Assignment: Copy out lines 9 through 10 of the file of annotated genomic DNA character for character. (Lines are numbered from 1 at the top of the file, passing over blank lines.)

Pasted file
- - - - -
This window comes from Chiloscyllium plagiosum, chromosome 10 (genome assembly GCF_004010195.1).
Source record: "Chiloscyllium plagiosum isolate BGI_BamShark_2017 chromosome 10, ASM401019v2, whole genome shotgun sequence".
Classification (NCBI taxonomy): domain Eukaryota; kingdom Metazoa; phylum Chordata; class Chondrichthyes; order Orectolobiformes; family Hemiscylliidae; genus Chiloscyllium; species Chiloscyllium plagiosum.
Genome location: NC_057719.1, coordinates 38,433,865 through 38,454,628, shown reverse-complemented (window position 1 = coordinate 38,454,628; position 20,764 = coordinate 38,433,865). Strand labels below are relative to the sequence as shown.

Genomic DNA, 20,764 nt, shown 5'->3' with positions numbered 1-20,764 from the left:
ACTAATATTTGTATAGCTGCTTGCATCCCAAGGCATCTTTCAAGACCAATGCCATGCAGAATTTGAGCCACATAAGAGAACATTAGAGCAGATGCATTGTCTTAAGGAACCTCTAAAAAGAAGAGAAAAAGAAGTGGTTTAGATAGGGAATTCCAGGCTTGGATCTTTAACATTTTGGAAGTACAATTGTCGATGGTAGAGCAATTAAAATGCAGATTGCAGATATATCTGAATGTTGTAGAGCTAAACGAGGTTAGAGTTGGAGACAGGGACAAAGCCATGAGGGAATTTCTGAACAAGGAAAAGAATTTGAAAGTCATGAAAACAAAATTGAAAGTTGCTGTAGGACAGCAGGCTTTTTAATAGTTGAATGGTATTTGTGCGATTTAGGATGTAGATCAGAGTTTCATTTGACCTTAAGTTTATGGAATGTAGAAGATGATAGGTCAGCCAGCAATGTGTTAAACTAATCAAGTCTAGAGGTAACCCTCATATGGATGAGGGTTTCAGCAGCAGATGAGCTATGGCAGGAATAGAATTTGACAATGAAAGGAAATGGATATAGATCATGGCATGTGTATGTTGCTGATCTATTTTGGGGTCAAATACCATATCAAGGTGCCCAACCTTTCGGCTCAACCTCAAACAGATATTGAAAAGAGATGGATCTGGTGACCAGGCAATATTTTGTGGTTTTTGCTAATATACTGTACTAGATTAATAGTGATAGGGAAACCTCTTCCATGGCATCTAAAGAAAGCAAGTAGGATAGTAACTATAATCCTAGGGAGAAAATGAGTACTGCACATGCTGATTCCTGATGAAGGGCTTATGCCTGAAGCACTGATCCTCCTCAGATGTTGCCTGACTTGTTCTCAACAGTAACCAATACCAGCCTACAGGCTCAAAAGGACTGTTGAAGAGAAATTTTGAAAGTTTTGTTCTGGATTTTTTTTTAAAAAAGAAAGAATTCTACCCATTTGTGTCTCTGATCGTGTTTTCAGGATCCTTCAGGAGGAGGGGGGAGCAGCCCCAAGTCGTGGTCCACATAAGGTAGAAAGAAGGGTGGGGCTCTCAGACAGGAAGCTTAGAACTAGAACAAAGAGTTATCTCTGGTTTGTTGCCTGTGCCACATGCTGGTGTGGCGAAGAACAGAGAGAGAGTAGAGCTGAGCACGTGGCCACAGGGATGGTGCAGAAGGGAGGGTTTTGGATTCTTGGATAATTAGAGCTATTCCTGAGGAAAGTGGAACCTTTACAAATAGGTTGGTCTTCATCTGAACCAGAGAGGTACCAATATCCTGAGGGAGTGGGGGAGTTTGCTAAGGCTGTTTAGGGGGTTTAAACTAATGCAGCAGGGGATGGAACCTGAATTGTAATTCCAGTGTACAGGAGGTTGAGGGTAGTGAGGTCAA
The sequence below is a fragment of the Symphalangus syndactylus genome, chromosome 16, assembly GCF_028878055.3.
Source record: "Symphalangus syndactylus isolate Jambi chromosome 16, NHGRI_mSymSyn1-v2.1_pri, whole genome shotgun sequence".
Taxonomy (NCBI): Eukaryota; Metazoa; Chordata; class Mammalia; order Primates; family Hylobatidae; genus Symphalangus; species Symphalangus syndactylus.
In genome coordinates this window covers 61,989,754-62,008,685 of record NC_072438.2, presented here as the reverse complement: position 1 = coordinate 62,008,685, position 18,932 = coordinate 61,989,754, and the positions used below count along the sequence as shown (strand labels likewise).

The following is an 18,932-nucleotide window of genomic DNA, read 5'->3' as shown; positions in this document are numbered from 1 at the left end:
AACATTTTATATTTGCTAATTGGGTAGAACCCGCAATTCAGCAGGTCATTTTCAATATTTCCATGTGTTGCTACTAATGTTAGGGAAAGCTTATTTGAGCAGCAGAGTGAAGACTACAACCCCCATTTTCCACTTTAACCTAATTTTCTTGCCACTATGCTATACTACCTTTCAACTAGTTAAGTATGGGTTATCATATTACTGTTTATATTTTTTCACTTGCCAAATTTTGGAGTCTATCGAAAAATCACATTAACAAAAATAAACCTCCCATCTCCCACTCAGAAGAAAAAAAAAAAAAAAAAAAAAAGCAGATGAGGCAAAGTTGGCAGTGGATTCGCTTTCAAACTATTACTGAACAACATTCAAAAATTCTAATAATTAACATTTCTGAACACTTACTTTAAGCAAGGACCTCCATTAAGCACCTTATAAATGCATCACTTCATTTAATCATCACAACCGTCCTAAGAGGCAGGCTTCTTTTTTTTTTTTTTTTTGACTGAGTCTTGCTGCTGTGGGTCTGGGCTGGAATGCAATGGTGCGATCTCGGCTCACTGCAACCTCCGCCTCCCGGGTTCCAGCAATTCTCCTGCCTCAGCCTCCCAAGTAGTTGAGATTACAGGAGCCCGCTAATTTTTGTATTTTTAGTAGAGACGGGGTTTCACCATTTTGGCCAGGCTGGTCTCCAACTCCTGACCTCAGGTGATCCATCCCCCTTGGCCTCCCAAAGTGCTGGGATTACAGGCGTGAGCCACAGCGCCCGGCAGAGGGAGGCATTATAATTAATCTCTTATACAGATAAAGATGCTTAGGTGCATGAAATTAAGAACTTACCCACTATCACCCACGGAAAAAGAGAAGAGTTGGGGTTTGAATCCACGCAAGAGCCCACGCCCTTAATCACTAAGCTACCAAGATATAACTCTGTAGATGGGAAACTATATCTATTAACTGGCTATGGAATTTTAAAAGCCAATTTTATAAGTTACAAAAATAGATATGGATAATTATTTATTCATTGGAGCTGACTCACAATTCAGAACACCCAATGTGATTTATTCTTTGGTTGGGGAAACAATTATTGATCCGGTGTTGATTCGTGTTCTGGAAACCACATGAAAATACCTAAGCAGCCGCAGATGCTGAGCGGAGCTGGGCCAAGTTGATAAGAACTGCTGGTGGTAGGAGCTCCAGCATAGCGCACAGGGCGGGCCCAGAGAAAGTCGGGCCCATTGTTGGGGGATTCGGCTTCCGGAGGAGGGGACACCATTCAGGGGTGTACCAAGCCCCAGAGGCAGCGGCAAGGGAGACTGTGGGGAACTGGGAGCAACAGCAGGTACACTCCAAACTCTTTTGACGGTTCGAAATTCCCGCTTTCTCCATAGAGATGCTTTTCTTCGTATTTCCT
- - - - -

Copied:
Taxonomy (NCBI): Eukaryota; Metazoa; Chordata; class Mammalia; order Primates; family Hylobatidae; genus Symphalangus; species Symphalangus syndactylus.
In genome coordinates this window covers 61,989,754-62,008,685 of record NC_072438.2, presented here as the reverse complement: position 1 = coordinate 62,008,685, position 18,932 = coordinate 61,989,754, and the positions used below count along the sequence as shown (strand labels likewise).